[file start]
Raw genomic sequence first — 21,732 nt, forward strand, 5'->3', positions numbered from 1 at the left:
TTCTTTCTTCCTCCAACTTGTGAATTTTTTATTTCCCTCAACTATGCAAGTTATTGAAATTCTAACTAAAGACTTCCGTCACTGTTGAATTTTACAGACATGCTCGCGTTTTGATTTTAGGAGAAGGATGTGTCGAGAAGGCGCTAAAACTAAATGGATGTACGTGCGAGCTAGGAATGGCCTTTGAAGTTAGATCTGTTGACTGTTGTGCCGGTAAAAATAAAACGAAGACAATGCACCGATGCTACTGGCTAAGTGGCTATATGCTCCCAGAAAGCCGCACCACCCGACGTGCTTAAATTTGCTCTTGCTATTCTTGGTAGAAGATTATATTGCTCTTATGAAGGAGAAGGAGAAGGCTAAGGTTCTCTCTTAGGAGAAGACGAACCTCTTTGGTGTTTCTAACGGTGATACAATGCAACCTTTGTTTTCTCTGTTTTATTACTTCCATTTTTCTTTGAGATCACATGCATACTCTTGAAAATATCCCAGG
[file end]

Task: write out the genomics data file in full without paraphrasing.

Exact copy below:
Raw genomic sequence first — 21,732 nt, forward strand, 5'->3', positions numbered from 1 at the left:
TTCTTTCTTCCTCCAACTTGTGAATTTTTTATTTCCCTCAACTATGCAAGTTATTGAAATTCTAACTAAAGACTTCCGTCACTGTTGAATTTTACAGACATGCTCGCGTTTTGATTTTAGGAGAAGGATGTGTCGAGAAGGCGCTAAAACTAAATGGATGTACGTGCGAGCTAGGAATGGCCTTTGAAGTTAGATCTGTTGACTGTTGTGCCGGTAAAAATAAAACGAAGACAATGCACCGATGCTACTGGCTAAGTGGCTATATGCTCCCAGAAAGCCGCACCACCCGACGTGCTTAAATTTGCTCTTGCTATTCTTGGTAGAAGATTATATTGCTCTTATGAAGGAGAAGGAGAAGGCTAAGGTTCTCTCTTAGGAGAAGACGAACCTCTTTGGTGTTTCTAACGGTGATACAATGCAACCTTTGTTTTCTCTGTTTTATTACTTCCATTTTTCTTTGAGATCACATGCATACTCTTGAAAATATCCCAGG